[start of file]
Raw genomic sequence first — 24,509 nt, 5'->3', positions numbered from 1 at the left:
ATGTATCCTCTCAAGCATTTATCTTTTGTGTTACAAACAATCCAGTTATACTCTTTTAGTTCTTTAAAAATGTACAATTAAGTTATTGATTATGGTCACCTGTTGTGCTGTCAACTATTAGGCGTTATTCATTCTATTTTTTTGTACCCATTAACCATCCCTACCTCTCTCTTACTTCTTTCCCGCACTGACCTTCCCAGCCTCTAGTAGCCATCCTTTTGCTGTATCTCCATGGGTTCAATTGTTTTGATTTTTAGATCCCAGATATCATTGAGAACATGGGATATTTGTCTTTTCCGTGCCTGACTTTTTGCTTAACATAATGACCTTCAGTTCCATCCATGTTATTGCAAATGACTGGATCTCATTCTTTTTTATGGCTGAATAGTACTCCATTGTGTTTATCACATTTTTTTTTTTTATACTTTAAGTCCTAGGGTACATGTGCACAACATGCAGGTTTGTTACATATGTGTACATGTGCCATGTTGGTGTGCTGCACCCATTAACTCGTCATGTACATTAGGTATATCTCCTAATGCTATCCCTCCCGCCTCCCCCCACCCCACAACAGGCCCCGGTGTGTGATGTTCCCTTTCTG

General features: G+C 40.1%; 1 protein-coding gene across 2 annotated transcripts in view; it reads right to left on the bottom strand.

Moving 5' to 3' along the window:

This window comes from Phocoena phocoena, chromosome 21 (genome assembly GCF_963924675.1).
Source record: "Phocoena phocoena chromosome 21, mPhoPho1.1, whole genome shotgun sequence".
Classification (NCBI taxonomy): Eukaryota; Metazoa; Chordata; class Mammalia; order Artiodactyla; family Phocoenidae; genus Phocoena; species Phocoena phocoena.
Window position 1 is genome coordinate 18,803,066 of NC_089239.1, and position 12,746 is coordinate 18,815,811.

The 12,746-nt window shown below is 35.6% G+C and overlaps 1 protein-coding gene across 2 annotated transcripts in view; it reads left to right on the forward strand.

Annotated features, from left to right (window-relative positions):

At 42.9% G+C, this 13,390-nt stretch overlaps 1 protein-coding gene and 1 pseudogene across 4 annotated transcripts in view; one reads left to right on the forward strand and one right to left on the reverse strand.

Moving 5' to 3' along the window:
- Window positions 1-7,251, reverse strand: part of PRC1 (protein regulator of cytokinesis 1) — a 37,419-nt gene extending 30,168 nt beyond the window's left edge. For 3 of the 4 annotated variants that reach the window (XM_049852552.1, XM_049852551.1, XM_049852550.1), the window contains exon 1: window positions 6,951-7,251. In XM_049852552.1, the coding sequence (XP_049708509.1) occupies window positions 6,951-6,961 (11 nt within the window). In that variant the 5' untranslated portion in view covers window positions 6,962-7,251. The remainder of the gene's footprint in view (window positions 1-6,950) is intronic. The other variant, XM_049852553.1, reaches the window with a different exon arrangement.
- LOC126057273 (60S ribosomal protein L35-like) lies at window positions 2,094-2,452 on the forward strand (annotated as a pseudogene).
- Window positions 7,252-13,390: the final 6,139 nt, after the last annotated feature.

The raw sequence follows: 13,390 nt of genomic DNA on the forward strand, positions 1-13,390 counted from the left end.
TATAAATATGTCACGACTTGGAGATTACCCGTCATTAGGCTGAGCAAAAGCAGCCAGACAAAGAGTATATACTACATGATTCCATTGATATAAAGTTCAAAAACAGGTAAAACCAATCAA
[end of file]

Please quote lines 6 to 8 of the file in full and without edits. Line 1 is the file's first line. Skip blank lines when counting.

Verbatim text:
Source record: "Phocoena phocoena chromosome 21, mPhoPho1.1, whole genome shotgun sequence".
Classification (NCBI taxonomy): Eukaryota; Metazoa; Chordata; class Mammalia; order Artiodactyla; family Phocoenidae; genus Phocoena; species Phocoena phocoena.
Window position 1 is genome coordinate 18,803,066 of NC_089239.1, and position 12,746 is coordinate 18,815,811.